Is Jeremy Corbyn leader of the Labour party for the same reason that DFS is always having sales?
I ask because of a new paper by Markus Dertwinkel-Kalt of the University of Cologne and Gerhard Riener of Mannheim University. They show that, when faced with a choice between products with different types of rewards, consumers often focus (pdf) upon one eye-grabbing feature and underweight others – a decision which isn’t always rational. This is closely related to the theory (pdf) that “consumers attach disproportionately high weight to salient attributes.” And it’s consistent with Michael Porter’s advice that companies should offer customers either low prices or high quality but not be stuck in the middle.
This explains a lot of behaviour:
- DFS always has a sale because “50% off” is a more salient offer to customers than a reasonable settee at a fair price.
- The cliché for years has been that mid-market supermarkets such as Sainsbury and Tesco have lost out to those offering more salience – either Lidl’s low prices or Waitrose’s quality.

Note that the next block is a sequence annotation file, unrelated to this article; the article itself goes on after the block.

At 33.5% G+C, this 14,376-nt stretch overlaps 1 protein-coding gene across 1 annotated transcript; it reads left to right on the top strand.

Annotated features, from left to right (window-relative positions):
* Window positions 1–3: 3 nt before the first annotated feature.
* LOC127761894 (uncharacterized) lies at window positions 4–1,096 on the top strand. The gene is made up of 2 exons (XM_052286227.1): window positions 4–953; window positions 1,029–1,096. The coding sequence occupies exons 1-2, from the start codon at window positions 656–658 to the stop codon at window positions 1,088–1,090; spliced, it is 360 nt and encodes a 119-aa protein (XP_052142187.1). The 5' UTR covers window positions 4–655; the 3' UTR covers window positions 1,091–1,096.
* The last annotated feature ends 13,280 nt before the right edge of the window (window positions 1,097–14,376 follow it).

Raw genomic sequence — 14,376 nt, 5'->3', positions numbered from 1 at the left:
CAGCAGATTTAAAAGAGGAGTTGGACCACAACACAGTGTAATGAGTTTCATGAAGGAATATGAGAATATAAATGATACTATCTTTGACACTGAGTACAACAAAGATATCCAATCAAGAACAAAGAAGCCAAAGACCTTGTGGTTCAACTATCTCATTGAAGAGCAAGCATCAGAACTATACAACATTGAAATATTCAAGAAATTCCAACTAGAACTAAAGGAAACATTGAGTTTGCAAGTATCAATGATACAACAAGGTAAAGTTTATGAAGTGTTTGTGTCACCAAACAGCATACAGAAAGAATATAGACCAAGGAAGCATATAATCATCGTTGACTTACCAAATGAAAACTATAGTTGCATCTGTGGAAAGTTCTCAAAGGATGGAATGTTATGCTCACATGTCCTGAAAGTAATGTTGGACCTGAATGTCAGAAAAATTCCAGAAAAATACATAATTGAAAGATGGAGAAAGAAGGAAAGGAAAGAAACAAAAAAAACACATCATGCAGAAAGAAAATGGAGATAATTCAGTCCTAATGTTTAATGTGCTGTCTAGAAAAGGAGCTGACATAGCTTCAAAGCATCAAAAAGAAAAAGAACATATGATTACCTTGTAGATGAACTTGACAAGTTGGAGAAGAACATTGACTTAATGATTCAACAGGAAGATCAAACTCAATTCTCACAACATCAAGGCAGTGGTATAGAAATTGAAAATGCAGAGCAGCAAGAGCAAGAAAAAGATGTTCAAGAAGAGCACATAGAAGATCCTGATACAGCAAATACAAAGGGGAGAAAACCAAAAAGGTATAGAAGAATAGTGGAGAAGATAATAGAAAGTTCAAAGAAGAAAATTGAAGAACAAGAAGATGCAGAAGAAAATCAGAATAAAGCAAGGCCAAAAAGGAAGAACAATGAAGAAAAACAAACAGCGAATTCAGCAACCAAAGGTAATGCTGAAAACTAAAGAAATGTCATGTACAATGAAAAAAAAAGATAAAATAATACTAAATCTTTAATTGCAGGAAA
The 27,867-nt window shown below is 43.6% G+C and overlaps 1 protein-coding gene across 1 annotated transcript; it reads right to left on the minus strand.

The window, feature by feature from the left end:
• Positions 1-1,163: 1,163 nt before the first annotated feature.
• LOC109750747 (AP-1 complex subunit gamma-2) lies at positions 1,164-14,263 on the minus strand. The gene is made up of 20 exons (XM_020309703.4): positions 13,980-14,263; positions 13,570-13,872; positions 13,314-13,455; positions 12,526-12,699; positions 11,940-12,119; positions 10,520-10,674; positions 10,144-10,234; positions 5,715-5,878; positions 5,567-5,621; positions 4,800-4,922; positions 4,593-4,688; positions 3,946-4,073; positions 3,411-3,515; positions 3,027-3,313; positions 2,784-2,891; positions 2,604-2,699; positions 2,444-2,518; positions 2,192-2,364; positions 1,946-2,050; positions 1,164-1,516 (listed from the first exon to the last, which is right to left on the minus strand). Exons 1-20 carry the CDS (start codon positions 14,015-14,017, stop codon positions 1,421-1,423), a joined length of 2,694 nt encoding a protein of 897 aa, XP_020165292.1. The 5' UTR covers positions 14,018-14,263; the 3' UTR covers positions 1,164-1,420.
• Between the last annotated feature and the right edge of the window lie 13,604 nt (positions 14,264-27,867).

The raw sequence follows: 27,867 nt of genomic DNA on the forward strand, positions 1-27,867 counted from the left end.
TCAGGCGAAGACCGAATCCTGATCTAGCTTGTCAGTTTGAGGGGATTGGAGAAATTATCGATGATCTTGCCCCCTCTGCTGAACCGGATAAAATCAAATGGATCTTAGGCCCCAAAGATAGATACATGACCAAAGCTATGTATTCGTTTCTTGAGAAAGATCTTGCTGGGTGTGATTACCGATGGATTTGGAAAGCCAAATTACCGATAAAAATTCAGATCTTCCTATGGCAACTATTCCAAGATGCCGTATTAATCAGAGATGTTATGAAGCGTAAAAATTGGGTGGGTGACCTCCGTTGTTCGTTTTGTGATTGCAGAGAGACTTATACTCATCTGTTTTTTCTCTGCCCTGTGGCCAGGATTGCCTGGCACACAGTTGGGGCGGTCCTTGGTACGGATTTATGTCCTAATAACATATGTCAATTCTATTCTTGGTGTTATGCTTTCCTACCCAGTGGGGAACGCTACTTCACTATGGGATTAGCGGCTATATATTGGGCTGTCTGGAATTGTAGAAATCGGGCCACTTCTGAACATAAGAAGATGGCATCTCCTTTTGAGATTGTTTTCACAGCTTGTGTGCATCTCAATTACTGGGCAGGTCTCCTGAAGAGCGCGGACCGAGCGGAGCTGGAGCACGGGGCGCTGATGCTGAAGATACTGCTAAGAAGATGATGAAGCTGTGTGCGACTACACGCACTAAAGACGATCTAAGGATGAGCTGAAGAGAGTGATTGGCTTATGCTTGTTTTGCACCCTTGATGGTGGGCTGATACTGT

- Easyjet offer low air fares and then sting travellers for everything because low headline ticket prices are eye-grabbing.
Corbyn’s popularity with Labour members fits this pattern. When faced with two or three candidates who were much of a mushy muchness, they plumped for the more salient option.
I suspect a similar thing might be true for the Brexit referendum. Voters’ decisions will be swayed by them attaching lots of weight to a particular outstanding feature: for me, this is the short-term uncertainty that Brexit would cause.
Simple. The compromise effect works by exploiting the contrast effect, thus making the offered product more salient. The average-priced dish looks good value when contrasted to the expensive one: the modest home looks nice contrasted to the hovel. In this sense, the compromise effect and the focusing effect are compatible: both say that we choose the salient option.
This is true in politics too. An appeal to the “centre ground” succeeds if a party can credibly say: “they are extremists; we are moderates.” But the claim “we are more moderate than them” often fails – as many unemployed Lib Dem ex-MPs would testify.
Herein lies a nice paradox. Corbyn, more than most politicians, is innocent of marketing tricks, behavioural economics and the darker arts of persuasion. And yet he benefited from the focusing and salience effects whilst his supposedly more PR-savvy rivals failed. Perhaps this is one more data-point in favour of John Kay’s theory of obliquity - that our goals are often best achieved when pursued indirectly.